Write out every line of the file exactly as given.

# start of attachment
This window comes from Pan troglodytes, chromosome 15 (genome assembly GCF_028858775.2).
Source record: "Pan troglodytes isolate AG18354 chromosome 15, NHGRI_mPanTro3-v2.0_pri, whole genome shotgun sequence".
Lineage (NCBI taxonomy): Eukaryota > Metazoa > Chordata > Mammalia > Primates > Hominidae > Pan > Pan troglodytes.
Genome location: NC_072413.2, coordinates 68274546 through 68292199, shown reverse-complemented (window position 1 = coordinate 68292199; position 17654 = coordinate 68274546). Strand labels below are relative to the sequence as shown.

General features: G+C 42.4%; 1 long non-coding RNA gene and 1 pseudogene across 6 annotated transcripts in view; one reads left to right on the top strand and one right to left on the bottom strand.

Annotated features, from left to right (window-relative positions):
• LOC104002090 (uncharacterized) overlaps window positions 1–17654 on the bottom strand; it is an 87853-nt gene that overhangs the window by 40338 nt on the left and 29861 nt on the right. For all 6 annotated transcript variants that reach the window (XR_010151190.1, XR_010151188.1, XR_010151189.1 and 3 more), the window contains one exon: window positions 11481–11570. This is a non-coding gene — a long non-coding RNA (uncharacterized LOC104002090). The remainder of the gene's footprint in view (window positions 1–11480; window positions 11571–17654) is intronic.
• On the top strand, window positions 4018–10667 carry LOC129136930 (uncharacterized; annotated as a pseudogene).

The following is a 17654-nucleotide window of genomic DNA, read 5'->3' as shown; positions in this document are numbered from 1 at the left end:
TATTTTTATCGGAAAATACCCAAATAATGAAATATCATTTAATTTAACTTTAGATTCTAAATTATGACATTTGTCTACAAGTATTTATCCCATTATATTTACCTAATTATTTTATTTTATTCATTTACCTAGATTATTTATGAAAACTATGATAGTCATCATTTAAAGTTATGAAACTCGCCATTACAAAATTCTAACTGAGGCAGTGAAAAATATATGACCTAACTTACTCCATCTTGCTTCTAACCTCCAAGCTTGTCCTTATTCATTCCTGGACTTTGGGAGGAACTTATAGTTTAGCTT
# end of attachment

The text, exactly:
This window comes from Pan troglodytes, chromosome 15 (genome assembly GCF_028858775.2).
Source record: "Pan troglodytes isolate AG18354 chromosome 15, NHGRI_mPanTro3-v2.0_pri, whole genome shotgun sequence".
Lineage (NCBI taxonomy): Eukaryota > Metazoa > Chordata > Mammalia > Primates > Hominidae > Pan > Pan troglodytes.
Genome location: NC_072413.2, coordinates 68274546 through 68292199, shown reverse-complemented (window position 1 = coordinate 68292199; position 17654 = coordinate 68274546). Strand labels below are relative to the sequence as shown.

General features: G+C 42.4%; 1 long non-coding RNA gene and 1 pseudogene across 6 annotated transcripts in view; one reads left to right on the top strand and one right to left on the bottom strand.

Annotated features, from left to right (window-relative positions):
• LOC104002090 (uncharacterized) overlaps window positions 1–17654 on the bottom strand; it is an 87853-nt gene that overhangs the window by 40338 nt on the left and 29861 nt on the right. For all 6 annotated transcript variants that reach the window (XR_010151190.1, XR_010151188.1, XR_010151189.1 and 3 more), the window contains one exon: window positions 11481–11570. This is a non-coding gene — a long non-coding RNA (uncharacterized LOC104002090). The remainder of the gene's footprint in view (window positions 1–11480; window positions 11571–17654) is intronic.
• On the top strand, window positions 4018–10667 carry LOC129136930 (uncharacterized; annotated as a pseudogene).

The following is a 17654-nucleotide window of genomic DNA, read 5'->3' as shown; positions in this document are numbered from 1 at the left end:
TATTTTTATCGGAAAATACCCAAATAATGAAATATCATTTAATTTAACTTTAGATTCTAAATTATGACATTTGTCTACAAGTATTTATCCCATTATATTTACCTAATTATTTTATTTTATTCATTTACCTAGATTATTTATGAAAACTATGATAGTCATCATTTAAAGTTATGAAACTCGCCATTACAAAATTCTAACTGAGGCAGTGAAAAATATATGACCTAACTTACTCCATCTTGCTTCTAACCTCCAAGCTTGTCCTTATTCATTCCTGGACTTTGGGAGGAACTTATAGTTTAGCTT